(is a) Dead frog hard and rotting at the curb; unmatched
hubcaps. One might call “to love” April’s first sun
where the skin burns, the heart enveloped
in the hardiest permafrost, an epic tundra’s
death; the infinitive.
Tiny bees fly
in irrational patterns near my feet. He was
in the Gulf War—the neighbor. He was exposed
to a chemical that slowly eats the brain. We have
been in this house twelve years,
when it was
supposed to be five, the tan one with the coneflowers
I planted. The children
have worn the grass with their pounding feet. I have viewed
the world from this porch for twelve years.
The car had belonged to the neighbor’s wife.
She died before he moved here. How
does a possessive apostrophe work when the thing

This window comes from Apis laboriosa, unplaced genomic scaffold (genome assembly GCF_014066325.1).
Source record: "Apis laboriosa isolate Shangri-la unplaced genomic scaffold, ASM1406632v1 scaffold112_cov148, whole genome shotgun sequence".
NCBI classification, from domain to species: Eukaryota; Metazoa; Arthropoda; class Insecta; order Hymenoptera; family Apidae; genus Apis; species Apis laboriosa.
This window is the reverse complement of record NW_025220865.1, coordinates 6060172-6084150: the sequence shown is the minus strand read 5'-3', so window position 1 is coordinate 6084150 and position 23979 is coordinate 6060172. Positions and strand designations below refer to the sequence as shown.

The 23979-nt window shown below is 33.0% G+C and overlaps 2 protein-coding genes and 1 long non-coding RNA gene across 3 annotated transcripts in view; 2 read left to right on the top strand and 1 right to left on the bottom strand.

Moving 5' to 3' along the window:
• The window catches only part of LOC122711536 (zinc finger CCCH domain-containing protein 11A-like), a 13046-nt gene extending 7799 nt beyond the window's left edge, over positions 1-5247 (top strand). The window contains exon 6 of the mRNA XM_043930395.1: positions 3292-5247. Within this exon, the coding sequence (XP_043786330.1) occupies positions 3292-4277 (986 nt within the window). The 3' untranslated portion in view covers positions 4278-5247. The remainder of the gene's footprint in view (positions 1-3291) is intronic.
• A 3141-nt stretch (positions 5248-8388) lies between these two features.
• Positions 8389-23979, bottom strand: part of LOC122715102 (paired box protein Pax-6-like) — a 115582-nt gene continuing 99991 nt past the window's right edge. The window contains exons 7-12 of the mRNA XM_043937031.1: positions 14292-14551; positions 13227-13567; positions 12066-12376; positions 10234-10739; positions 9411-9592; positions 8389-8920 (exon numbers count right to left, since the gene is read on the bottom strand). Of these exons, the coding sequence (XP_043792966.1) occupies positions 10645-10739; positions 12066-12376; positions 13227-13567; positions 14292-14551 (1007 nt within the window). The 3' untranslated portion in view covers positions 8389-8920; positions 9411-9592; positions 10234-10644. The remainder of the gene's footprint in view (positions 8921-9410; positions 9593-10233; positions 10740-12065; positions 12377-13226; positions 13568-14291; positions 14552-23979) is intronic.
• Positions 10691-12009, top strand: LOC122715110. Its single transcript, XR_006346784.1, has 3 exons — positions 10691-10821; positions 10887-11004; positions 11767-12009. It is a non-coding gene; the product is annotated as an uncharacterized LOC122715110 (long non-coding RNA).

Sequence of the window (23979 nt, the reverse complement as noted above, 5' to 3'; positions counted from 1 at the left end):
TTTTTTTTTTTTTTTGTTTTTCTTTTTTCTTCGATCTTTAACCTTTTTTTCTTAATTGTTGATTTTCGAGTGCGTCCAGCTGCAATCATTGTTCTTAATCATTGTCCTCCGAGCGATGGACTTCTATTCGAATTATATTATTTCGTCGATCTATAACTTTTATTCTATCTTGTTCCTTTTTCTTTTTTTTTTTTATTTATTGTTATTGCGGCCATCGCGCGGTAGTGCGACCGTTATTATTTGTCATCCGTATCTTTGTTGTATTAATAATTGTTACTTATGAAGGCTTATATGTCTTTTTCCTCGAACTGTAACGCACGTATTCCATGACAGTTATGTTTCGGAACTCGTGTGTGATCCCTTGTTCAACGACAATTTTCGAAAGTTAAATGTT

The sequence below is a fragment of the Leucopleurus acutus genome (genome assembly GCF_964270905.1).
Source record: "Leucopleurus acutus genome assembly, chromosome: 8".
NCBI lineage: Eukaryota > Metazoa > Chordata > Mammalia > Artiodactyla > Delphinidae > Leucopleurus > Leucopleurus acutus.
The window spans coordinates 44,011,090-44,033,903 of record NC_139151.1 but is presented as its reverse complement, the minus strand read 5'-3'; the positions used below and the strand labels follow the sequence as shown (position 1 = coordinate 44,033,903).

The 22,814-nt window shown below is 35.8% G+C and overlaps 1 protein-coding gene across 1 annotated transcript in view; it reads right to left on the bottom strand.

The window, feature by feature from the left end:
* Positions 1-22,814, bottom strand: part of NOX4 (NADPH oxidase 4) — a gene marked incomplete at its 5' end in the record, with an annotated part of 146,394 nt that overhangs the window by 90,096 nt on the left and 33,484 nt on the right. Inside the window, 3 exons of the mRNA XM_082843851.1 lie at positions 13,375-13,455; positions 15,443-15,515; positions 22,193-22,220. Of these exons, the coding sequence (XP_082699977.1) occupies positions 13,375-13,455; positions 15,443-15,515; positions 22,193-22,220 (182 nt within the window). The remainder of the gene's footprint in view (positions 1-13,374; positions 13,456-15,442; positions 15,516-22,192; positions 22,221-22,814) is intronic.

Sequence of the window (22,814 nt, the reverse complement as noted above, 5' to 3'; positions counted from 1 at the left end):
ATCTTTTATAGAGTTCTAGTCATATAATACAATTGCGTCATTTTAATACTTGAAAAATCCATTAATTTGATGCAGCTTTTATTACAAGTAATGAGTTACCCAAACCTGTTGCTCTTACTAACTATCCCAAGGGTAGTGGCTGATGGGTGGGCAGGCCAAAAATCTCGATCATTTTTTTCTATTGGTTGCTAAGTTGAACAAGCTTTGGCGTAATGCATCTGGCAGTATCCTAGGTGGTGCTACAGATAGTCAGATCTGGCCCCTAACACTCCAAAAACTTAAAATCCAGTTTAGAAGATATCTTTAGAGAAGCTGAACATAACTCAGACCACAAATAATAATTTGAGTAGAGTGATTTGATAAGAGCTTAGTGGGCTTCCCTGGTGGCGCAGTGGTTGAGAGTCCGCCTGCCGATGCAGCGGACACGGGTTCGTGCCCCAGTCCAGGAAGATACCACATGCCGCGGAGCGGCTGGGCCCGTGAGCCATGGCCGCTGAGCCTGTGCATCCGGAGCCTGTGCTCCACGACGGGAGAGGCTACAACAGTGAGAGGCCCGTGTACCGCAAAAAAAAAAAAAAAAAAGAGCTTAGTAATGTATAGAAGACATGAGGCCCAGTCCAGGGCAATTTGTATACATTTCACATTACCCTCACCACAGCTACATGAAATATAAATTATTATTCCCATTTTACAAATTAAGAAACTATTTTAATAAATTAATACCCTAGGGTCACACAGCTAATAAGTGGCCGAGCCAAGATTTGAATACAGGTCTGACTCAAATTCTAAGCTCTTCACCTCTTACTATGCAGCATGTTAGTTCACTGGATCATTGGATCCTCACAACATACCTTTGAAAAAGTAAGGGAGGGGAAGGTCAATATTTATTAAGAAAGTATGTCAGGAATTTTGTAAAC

you possessed is dead? I never met her,
but when I see her car sitting there, the abandoned
emerald-city-idol he has kept, I imagine her:
yellow brick hair and a face like a pink, open
hopping in the car to run an errand
as though it were any other Tuesday,
planting bulbs in the fall, and standing outside in a t-shirt
smoking a cigarette complaining of her husband’s
lack of cleaning after himself. Now he grows things
unkempt as if he were Rapunzel, as if he has her tied
like the weight at the end of his apathy, bound
out the window, pooled in the oil-stained drive.
At two o’clock this afternoon the sun
glints off the large, peeling hood
as though it were a prayer reverberated.
Caroline Plasket’s work has been published or is forthcoming in Pleiades, Hobart, Copper Nickel, The Laurel Review, Cherry Tree, The Cortland Review, Atticus Review, Threadcount Magazine, and elsewhere. She was previously a mentee in the AWP Writer to Writer Program.